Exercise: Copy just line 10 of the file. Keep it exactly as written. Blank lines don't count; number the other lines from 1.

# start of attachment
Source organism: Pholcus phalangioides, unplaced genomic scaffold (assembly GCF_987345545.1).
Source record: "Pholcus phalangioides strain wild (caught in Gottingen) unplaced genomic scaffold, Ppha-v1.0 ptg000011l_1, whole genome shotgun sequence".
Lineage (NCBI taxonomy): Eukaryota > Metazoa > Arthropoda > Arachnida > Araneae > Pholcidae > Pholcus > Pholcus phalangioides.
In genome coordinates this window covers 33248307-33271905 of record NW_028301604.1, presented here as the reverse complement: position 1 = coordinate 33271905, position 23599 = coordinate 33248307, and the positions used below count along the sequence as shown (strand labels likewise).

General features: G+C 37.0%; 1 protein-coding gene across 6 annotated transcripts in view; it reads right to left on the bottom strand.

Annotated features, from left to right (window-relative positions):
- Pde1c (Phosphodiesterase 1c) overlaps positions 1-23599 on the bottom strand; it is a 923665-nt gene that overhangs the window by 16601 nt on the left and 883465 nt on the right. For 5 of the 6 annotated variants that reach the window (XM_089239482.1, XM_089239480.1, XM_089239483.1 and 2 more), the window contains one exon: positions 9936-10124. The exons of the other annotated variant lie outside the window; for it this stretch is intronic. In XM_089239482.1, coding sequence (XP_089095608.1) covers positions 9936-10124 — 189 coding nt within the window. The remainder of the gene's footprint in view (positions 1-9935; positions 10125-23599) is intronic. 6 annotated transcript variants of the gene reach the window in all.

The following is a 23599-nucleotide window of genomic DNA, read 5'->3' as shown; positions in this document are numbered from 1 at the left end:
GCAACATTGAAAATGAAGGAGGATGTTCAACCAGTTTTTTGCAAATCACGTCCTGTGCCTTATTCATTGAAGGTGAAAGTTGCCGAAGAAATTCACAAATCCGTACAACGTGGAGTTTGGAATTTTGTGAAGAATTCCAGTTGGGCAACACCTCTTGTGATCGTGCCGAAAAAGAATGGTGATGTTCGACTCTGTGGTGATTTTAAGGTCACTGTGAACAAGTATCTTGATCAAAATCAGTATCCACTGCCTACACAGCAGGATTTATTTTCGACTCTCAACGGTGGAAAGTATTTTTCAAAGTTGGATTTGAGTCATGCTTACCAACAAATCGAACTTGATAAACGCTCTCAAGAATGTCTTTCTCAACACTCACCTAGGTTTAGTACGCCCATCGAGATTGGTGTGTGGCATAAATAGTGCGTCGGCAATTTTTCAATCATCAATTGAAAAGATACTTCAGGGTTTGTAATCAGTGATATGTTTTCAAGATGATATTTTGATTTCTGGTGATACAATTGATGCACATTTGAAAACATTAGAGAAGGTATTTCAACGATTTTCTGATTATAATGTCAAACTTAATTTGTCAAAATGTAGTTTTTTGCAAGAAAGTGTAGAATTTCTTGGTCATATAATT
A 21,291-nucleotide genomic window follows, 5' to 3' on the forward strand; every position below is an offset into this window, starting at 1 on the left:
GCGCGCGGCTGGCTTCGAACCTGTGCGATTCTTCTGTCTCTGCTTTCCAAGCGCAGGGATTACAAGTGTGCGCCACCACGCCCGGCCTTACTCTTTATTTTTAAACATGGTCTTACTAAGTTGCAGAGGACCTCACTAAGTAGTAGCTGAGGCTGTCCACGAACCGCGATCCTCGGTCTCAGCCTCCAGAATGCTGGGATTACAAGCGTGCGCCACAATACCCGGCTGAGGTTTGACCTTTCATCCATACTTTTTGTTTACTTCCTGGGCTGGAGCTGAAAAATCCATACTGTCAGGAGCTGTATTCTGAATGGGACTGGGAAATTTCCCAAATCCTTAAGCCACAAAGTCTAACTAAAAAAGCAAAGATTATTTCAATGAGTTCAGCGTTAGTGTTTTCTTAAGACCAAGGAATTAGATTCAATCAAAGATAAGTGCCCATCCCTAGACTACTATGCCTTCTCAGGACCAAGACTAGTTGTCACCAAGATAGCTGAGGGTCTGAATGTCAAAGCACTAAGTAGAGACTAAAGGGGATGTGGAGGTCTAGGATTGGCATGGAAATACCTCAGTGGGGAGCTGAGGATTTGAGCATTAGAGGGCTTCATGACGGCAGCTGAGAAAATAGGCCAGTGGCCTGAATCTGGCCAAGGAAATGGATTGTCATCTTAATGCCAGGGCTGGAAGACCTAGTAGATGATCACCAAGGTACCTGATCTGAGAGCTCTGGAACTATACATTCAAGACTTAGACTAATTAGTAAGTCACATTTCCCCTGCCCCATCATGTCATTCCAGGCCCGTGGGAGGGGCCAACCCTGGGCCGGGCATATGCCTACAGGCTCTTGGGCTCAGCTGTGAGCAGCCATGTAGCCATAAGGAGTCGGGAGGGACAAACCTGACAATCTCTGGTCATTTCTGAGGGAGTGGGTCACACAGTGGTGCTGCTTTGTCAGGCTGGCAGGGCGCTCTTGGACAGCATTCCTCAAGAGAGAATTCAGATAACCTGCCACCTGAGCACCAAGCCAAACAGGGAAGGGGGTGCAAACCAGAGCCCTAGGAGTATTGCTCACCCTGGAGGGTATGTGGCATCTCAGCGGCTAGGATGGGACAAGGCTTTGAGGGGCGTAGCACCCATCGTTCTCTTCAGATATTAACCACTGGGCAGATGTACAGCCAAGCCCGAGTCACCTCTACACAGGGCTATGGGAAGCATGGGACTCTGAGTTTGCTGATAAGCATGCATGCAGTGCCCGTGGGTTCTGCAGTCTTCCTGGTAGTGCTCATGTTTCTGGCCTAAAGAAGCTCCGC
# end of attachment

A 21,291-nucleotide genomic window follows, 5' to 3' on the forward strand; every position below is an offset into this window, starting at 1 on the left: